Posted by: Marty Fahncke | February 10, 2012

Seeing a lot of crap in your Facebook stream? Try a Social Colonic

A new website just launched called Your Social Colonic that promises to analyze the posts of all your Facebook friends and identify which ones are “toxic”.

I’ve been slowly and strategically reducing the number of connections I have on my personal Facebook, favoring instead to have most of my connections through my business Facebook page. So I figured doing a “Social Colonic” was worth a few minutes to help me clean up my friends list.

The website took about 5 minutes to run my report, which was fine because I had it going in the background and kept working while it was doing it’s thing.

Social Colonic Screenshot

Screenshot of part of my actual Social Colonic report (Click to embiggen)

The report was a little surprising, because it identified some of my most favorite people as “most toxic”. I’m really not sure if that’s a condemnation of the Social Colonic service or my choice in friends. 🙂

It broke up my friends into different categories, such as “Johnny Stalker”, “Hitch-liker”, “Emo Therapists” and “Self-Likers”. Through these breakdowns, I found a couple of people that I determined I should disconnect from.  CLICK! Gone.

The most useful part of the report for me was the “Total Profanities Detected” section, which showed me who was peppering my stream with unnecessary vulgarity. (Yes, I do believe there can be necessary vulgarity at times) Anyway, ZAP!, they’re outtahere.

Overall, Your Social Colonic wasn’t quite as amazing as I had hoped it would be, but it wasn’t totally lame either. I think it’s worth taking 5 minutes to check it out, so click the logo below to get started . . .

Social Colonic Logo

Have fun! (And please be sure to leave a comment below if you learn anything interesting from running YOUR report)

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Responses

  1. Interesting tool, Marty! Like you, I was surprised that the majority of the users who came up as “toxic” were among my closest friends. And one of my “Swear Bears” was my nephew who recently graduated from college — and whom I’ve had to remind that potential employers do check you out on Facebook 🙂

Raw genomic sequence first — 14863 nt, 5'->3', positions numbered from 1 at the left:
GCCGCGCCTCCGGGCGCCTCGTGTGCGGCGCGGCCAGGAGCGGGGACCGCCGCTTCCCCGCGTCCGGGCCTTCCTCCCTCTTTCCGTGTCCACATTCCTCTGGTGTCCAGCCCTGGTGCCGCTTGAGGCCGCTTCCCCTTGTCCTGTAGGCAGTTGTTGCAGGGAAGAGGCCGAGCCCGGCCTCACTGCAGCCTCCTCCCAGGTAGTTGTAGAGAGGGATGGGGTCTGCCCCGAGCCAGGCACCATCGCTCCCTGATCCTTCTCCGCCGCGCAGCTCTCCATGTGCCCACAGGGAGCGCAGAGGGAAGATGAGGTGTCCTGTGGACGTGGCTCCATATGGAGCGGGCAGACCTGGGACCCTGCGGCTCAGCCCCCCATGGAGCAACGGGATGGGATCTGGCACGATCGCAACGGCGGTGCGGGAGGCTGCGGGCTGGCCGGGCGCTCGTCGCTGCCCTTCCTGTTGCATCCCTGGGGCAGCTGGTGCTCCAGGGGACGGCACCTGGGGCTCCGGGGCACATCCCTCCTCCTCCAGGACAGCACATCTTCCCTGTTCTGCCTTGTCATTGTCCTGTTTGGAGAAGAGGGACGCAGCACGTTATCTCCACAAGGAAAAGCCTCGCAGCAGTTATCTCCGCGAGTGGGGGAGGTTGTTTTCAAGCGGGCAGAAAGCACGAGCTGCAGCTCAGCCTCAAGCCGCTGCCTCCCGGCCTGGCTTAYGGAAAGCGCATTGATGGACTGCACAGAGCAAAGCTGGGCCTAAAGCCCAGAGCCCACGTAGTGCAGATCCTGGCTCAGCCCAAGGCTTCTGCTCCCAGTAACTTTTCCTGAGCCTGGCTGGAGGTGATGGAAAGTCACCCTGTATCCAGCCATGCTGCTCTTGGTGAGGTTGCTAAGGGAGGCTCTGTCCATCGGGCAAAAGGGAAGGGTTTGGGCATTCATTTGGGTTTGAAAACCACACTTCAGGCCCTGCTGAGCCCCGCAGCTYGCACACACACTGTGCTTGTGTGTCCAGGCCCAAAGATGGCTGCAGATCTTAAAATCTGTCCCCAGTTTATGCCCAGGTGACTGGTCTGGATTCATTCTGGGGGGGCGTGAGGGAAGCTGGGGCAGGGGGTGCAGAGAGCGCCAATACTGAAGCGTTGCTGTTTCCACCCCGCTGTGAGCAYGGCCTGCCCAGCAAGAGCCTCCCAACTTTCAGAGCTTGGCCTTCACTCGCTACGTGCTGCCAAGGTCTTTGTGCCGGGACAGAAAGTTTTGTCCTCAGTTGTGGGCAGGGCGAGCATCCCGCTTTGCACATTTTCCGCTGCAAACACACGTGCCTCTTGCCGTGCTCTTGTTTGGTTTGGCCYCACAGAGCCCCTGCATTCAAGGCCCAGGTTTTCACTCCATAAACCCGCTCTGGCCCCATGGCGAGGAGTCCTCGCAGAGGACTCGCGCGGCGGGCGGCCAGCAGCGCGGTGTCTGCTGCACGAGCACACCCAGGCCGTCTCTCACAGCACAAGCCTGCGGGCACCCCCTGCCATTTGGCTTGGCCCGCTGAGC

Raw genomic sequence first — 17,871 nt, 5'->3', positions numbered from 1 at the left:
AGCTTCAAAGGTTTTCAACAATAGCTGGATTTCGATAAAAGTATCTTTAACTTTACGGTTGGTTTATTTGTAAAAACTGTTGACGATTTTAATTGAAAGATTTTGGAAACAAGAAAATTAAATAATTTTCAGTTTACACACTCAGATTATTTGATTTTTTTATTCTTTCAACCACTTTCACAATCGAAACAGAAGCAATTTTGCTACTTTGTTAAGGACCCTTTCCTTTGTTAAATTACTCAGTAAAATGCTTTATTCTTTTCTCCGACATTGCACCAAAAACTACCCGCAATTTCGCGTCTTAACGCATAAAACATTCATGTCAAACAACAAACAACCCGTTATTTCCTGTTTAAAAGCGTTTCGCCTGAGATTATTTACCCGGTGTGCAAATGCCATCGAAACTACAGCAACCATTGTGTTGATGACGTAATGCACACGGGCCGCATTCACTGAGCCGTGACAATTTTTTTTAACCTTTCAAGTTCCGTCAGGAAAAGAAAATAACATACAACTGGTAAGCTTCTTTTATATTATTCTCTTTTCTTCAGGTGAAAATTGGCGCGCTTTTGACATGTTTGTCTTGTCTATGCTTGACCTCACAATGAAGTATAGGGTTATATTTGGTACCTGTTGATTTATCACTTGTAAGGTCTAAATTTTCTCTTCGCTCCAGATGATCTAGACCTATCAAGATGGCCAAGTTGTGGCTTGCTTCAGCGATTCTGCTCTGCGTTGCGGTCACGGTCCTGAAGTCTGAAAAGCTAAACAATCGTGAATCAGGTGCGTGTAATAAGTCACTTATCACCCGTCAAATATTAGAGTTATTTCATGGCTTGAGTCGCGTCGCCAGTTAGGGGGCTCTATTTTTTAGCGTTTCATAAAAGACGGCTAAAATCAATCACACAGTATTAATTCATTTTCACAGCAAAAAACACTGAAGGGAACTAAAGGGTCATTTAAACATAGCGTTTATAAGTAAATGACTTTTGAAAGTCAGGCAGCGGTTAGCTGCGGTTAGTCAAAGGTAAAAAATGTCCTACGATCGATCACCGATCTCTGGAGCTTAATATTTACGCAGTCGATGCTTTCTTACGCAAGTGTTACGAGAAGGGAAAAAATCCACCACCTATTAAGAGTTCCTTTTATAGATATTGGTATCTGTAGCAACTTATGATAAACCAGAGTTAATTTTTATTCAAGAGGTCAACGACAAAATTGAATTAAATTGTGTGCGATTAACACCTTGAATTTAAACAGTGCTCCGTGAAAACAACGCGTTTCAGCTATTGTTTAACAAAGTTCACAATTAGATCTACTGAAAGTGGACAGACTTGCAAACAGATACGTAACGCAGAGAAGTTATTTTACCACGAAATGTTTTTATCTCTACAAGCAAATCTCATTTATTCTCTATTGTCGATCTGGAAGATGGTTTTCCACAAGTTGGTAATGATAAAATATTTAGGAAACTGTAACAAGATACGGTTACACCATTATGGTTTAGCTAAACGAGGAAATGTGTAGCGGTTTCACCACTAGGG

Also, I wish their descriptions of the different categories were a little more straightforward. I’m a marketing geek and totally get the cleverspeak thing, but I had to read a few of them more than once to grasp what they were talking about. You get a “needs improvement” on usability, SC!

    But a very interesting exercise — thanks again for sharing!

  2. I have tried for a few days to get it to work. It never finishes. Any tips?

    • Lisa – I had to run it twice to get it to work, but it certainly didn’t take a few days. My tip? Forget about it, it’s not that critical. 🙂

  3. I ran it once and came up clean. Ran again and came up with 1% toxic. All of these were people that had over 2500 friends. Wondering if the number of subscribers has anything to do with the toxic category?

    • Cathy, perhaps it’s just that people with a lot of friends are also quite active, so they are more likely to post something considered “toxic” by the report.

  4. Marty-

    I somehow stumbled across your Kincaid post during a KSD image search on google (that’s some great seo tagging)! This blog title caught my eye and made me laugh! I plan on using this as soon as I get home. Thank you for sharing. Leslie Caldwell

    • Hi Leslie, thanks for commenting! Hope the Social Colonic works for you. It seems to be having trouble for some people. Anyway, not sure how KSD and Kinkade match up from an SEO perspective, but it doesn’t surprise me that you found this blog from an image. A huge percentage of my search traffic actually comes from image tagging . . . something many website owners don’t even know about. 🙂

  5. Marty-
    What is image tagging?

    • Awesome question Bo! You’ve just given me a great topic for my Midweek Momentum webinar this week. Register at http://midweekmomentum.com to get your answer. 🙂


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